The Polysnappers material is quite simply unique and has not been on public display on this scale since 1981. The group were formed at the Polytechnic of Central London, where Jo had enrolled as a mature student in 1979, and Family, Fantasy & Photography was their final degree show. At the core of this work is a concern with the politics of representation. For the inclusion of this work I have to thank Mary Ann Kennedy who was a member of The Polysnappers (along with Jo Spence, Charlotte Pembrey and Jane Munro) and is based in Edinburgh.

 

Family, Fantasy & Photography, (1981) by The Polysnappers Installation view at Stills, Edinburgh, 2016 Courtesy Mary Ann Kennedy, Jane Munro, Charlotte Pembrey and Jo Spence Photo © Alan Dimmick

Family, Fantasy & Photography, (1981) by The Polysnappers Installation view at Stills, Edinburgh, 2016 Courtesy Mary Ann Kennedy, Jane Munro, Charlotte Pembrey and Jo Spence Photo © Alan Dimmick

 

Family, Fantasy & Photography, (1981) by The Polysnappers. Installation view at Stills, Edinburgh, 2016. Courtesy Mary Ann Kennedy, Jane Munro, Charlotte Pembrey and Jo Spence Photo © Alan Dimmick.

Family, Fantasy & Photography, (1981) by The Polysnappers. Installation view at Stills, Edinburgh, 2016. Courtesy Mary Ann Kennedy, Jane Munro, Charlotte Pembrey and Jo Spence Photo © Alan Dimmick.

 

DS: Speaking of the Polysnappers, Mary Ann – in this exhibition at Stills we see a large (and rare) display of panels produced in 1981 by ‘The Polysnappers’ a group which you were a part of  – could you tell us a little about who they were and how/why they came about?

Mary-Ann Kennedy: I was a photography student at the then polytechnic of central London with a determination to work collaboratively whenever possible and a commitment to education and visual literacy. Charlotte, Jane and I had been working together when Jo joined the poly in our second year.  By the end of that year we formed the Polysnappers to address the politics of representation, visual literacy and the responsibilities of the image maker within an educational format – the travelling exhibition- that was accessible to a wide audience.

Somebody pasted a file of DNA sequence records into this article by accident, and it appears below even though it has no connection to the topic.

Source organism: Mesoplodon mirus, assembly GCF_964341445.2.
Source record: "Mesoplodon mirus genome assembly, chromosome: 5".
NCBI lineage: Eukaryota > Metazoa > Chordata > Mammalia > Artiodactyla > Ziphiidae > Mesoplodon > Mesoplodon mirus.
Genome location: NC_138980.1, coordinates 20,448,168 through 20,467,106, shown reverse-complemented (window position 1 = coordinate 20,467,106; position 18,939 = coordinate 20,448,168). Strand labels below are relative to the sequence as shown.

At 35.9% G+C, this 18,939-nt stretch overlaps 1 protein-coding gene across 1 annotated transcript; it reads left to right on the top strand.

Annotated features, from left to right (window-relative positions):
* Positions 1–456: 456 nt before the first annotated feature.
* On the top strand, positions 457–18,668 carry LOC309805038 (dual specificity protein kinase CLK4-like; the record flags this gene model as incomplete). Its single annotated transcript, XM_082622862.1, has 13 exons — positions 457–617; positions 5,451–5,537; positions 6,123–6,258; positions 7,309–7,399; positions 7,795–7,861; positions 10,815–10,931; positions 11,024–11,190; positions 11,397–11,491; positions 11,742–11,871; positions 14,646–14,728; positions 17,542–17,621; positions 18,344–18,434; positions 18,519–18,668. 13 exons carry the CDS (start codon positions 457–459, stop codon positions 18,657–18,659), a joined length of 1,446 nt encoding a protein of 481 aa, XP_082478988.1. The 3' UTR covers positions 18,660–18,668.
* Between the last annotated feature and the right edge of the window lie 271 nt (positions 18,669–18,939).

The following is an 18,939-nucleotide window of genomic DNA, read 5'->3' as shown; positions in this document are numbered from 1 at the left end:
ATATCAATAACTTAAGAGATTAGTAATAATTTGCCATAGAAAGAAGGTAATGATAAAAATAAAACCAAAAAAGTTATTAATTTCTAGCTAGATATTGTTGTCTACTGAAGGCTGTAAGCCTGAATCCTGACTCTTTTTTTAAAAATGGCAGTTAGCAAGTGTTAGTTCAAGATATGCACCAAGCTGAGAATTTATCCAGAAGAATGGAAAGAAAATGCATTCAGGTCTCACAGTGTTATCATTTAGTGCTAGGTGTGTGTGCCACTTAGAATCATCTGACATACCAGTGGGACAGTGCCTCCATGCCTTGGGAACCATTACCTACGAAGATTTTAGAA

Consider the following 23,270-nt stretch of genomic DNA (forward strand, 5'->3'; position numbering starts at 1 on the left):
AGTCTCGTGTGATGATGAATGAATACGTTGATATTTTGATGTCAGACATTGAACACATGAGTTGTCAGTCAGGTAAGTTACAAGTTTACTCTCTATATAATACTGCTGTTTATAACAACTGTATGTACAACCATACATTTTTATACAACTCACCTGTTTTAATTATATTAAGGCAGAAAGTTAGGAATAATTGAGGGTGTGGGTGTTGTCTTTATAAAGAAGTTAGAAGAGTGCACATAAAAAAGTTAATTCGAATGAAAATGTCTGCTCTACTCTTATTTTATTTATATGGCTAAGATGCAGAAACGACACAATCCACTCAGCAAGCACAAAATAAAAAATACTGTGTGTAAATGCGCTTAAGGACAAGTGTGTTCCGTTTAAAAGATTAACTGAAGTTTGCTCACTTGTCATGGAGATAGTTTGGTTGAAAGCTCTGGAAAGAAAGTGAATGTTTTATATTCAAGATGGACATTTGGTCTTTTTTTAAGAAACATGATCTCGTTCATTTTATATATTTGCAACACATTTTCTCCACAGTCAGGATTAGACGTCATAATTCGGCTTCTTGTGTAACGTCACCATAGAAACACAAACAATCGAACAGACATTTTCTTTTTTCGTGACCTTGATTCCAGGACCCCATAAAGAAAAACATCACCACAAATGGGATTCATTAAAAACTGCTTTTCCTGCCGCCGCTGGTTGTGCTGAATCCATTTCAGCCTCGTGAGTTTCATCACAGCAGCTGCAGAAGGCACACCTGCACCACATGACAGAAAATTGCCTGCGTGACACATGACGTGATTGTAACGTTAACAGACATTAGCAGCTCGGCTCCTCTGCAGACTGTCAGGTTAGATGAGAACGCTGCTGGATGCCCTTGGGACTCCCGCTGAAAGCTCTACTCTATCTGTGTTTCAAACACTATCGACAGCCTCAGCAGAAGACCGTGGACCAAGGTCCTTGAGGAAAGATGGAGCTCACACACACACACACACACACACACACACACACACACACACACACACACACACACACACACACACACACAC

DS: What was the focus of your work as a group?

MAK: ‘Three Perspectives on Photography’ opened at the Hayward Gallery in 1979*, Community arts was beginning to embrace the use of photography, predominantly in its documentary format. Media education was interrogating film, TV and advertising but not the production and use of the photograph. We felt there was a space to visually work through the role photography plays in the formation of identities, in our understanding of the world and our place/position within it – and to make visible the personal as political.

Photography is a communicative tool, great for telling stories – as image makers we were concerned with the paucity of stories told, the voices silenced, and how photography too often colluded in those absences.

(* The Hayward Gallery’s first exhibition of photography described as “groundbreaking” by Gloria Chalmers in Portfolio Magazine)

 

DS: What was your experience of working collaboratively?

MAK: As with all collectives – we debated (argued!) but we found, acknowledged and worked to our individual strengths.  My memory may be of continual exhaustion but our depth of engagement and production level was only possible through collaboration.  We were able to push each other, network beyond our imagining as well well as learn new skills.  It was quite magic!

 

DS: What do you feel is the relevance and importance of showing this work in 2016?

MAK: The work was exhibited by the Cockpit Community arts project  for over 10 years but it has formed the basis of over 30 years teaching in higher education for me.  It may have been nostalgic for me to see it exhibited in a ‘retrospective’ –  I was rather concerned about how ‘dated’ it would look.  But it has been a salutary lesson in the response of, particularly, young women – the recognition that far too little has changed.  If the work is resonating with the current wave of feminism – a wider, more inclusive reflection on the role that photography plays in lived experience, then I’m indebted to Ben for showing it.